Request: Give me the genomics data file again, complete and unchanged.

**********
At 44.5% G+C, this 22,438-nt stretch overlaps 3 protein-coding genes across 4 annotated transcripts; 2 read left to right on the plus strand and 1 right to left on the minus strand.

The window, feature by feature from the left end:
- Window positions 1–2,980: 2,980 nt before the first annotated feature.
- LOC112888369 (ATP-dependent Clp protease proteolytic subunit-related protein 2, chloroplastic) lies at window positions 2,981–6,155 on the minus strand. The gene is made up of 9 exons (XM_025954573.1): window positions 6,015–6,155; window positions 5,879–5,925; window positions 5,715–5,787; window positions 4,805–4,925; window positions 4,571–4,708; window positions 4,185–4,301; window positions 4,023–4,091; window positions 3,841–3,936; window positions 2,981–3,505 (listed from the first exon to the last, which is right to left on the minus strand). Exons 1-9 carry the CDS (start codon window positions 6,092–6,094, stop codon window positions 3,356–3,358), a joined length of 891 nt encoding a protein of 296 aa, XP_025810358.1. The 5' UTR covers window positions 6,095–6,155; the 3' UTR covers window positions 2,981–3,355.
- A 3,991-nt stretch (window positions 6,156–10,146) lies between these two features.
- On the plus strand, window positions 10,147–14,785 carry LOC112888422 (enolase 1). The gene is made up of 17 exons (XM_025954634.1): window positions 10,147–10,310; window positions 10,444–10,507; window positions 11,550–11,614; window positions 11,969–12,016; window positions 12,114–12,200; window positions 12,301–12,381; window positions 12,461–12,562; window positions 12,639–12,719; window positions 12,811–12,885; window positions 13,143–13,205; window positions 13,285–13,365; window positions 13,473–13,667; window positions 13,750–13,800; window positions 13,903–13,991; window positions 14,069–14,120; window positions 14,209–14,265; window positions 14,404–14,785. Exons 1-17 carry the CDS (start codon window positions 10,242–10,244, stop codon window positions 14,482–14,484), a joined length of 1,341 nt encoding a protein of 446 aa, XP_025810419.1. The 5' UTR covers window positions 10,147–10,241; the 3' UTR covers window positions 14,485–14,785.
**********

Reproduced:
At 44.5% G+C, this 22,438-nt stretch overlaps 3 protein-coding genes across 4 annotated transcripts; 2 read left to right on the plus strand and 1 right to left on the minus strand.

The window, feature by feature from the left end:
- Window positions 1–2,980: 2,980 nt before the first annotated feature.
- LOC112888369 (ATP-dependent Clp protease proteolytic subunit-related protein 2, chloroplastic) lies at window positions 2,981–6,155 on the minus strand. The gene is made up of 9 exons (XM_025954573.1): window positions 6,015–6,155; window positions 5,879–5,925; window positions 5,715–5,787; window positions 4,805–4,925; window positions 4,571–4,708; window positions 4,185–4,301; window positions 4,023–4,091; window positions 3,841–3,936; window positions 2,981–3,505 (listed from the first exon to the last, which is right to left on the minus strand). Exons 1-9 carry the CDS (start codon window positions 6,092–6,094, stop codon window positions 3,356–3,358), a joined length of 891 nt encoding a protein of 296 aa, XP_025810358.1. The 5' UTR covers window positions 6,095–6,155; the 3' UTR covers window positions 2,981–3,355.
- A 3,991-nt stretch (window positions 6,156–10,146) lies between these two features.
- On the plus strand, window positions 10,147–14,785 carry LOC112888422 (enolase 1). The gene is made up of 17 exons (XM_025954634.1): window positions 10,147–10,310; window positions 10,444–10,507; window positions 11,550–11,614; window positions 11,969–12,016; window positions 12,114–12,200; window positions 12,301–12,381; window positions 12,461–12,562; window positions 12,639–12,719; window positions 12,811–12,885; window positions 13,143–13,205; window positions 13,285–13,365; window positions 13,473–13,667; window positions 13,750–13,800; window positions 13,903–13,991; window positions 14,069–14,120; window positions 14,209–14,265; window positions 14,404–14,785. Exons 1-17 carry the CDS (start codon window positions 10,242–10,244, stop codon window positions 14,482–14,484), a joined length of 1,341 nt encoding a protein of 446 aa, XP_025810419.1. The 5' UTR covers window positions 10,147–10,241; the 3' UTR covers window positions 14,485–14,785.